The first is the inability to delete and control recordings (not about talking trying to make copies) apparently you have to wait for the hard drive to become full before you can decide what to keep or delete. There is mention of an action menu for recordings but so far I have been unable to find access to it.

    The second is the ability to hide any channels not just parent controlled adult channels. In the favourites it seems unable to sort in a user defined list.

    At present these are my only faults with what otherwise is a really good receiver.

    If any one has found a way around these issues I would appreciate the help.

    Many thanks

    Angus

  11. Angus are you talking about manipulating recording on a computer when you say you cannot delete them before the HD is full as obviously they can be deleted on the Freetime box easily.
    I bought a Humax HB-1000s last Sept and the exit button on the remote has stopped working. Anyone else with this problem.?
    I also had to do a factory reset to get YouTube working again.

  12. Because the BBC, irritatingly, removed access to catch up radio from my television I purchased a Humax HB-1000s, which was advertised as having access to the BBCs I player. However, on installation, I discovered that the ‘I player’ now only does television and that catch up radio is only available via a separate, BBC ‘I Player radio’,which is not available via the freesat platform. For some reason the BBC has decided that the ‘I Player radio should only be available via the ‘mobile’ network.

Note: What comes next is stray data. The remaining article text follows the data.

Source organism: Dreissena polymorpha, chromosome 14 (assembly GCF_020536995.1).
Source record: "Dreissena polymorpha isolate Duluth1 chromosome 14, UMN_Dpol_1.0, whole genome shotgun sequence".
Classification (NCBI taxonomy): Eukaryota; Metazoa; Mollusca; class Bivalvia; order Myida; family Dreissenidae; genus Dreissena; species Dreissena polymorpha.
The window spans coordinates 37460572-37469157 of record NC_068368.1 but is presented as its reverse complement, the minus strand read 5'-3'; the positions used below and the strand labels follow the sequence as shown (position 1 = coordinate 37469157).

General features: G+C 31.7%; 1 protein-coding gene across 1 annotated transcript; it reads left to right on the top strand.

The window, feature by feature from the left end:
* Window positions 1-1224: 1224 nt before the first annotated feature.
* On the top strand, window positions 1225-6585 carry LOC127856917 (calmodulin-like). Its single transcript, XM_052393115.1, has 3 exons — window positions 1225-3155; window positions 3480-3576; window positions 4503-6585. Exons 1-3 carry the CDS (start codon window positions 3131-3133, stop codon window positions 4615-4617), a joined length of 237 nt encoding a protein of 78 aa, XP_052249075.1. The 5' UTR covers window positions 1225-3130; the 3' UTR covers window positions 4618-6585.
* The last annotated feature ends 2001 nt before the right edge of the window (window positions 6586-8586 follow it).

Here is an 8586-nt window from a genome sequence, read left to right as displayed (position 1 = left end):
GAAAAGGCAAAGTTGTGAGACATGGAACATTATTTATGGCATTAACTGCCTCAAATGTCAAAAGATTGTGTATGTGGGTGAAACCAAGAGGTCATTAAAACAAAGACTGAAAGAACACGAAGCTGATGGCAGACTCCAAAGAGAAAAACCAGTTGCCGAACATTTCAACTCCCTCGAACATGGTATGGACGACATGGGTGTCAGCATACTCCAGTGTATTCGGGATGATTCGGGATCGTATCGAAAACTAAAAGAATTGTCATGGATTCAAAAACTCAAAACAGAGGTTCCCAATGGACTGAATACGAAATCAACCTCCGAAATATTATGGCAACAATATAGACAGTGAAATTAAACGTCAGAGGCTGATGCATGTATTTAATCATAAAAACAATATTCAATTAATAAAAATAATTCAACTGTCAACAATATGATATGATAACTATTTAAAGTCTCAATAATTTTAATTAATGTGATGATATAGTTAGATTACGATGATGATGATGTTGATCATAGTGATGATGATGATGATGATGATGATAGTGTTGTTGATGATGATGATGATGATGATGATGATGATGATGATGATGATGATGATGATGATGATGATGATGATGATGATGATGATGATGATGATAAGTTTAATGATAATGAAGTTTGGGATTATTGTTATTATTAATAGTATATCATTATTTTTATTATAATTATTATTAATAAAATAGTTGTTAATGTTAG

It would be appreciated if it were available on freesat.

  13. Please can anybody tell me why when i play demand 5 when it gets to the adverts it keeps playing them over and over again and will not go back to the programme that i am watching.Many thanks

  14. I am being posted to Germany. Will I be able to continue to use my HB-1000S and its full wifi dongle facilities. Your advice much appreciatd. Thanks.

  15. When I plug in my USB Flash Drives into my HB-1000S and select it as the source on the TV, all the video files play correctly and some of the JPEG photos. However, many of the JPEG photos will not display and a message stating that the format is not supported is shown. Does anyone know why this is and how to overcome the problem?

  16. A great freesat receiver BUT for the problem that it reboots on its own every hour or so. Humax unable to resolve saying a software update will probably cure the problem but they are still writing this. I have been waiting 4 weeks so far. Really disappointing.

  17. John said:
    Hi, I’m having trouble adjusting the picture format on Freesat chanel 401 (Racing Post live greyhound racing, the main reason for purchasing this box) & a fewothers, the picture is compressed making everything appear tall & thin. I find it unbearable to watch a distorted picture. Phoned Humax helpline they said try reducing the 1080 down to 720, did’nt work! The older Humax Foxsat box that I’ve now installed in the bedroom works perfectly! so much for “upgrading” Any suggestions? . If I can’t sort this soon will returning it back to John Lewis!

    Maybe the channel is giving your TV the wrong information. Try changing the aspect ratio to 16:9 on your telly manually.

Comments are closed.